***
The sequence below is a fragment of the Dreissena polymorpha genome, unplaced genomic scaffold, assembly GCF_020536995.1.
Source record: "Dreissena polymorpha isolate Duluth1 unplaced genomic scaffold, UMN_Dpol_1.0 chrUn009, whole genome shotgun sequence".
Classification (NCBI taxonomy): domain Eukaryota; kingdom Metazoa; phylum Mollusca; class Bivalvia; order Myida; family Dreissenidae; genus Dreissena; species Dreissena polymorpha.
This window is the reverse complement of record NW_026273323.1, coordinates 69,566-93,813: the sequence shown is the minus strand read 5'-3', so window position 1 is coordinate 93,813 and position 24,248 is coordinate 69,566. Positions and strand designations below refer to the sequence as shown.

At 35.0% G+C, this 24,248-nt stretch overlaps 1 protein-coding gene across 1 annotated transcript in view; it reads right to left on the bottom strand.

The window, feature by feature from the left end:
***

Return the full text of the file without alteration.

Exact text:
The sequence below is a fragment of the Dreissena polymorpha genome, unplaced genomic scaffold, assembly GCF_020536995.1.
Source record: "Dreissena polymorpha isolate Duluth1 unplaced genomic scaffold, UMN_Dpol_1.0 chrUn009, whole genome shotgun sequence".
Classification (NCBI taxonomy): domain Eukaryota; kingdom Metazoa; phylum Mollusca; class Bivalvia; order Myida; family Dreissenidae; genus Dreissena; species Dreissena polymorpha.
This window is the reverse complement of record NW_026273323.1, coordinates 69,566-93,813: the sequence shown is the minus strand read 5'-3', so window position 1 is coordinate 93,813 and position 24,248 is coordinate 69,566. Positions and strand designations below refer to the sequence as shown.

At 35.0% G+C, this 24,248-nt stretch overlaps 1 protein-coding gene across 1 annotated transcript in view; it reads right to left on the bottom strand.

The window, feature by feature from the left end: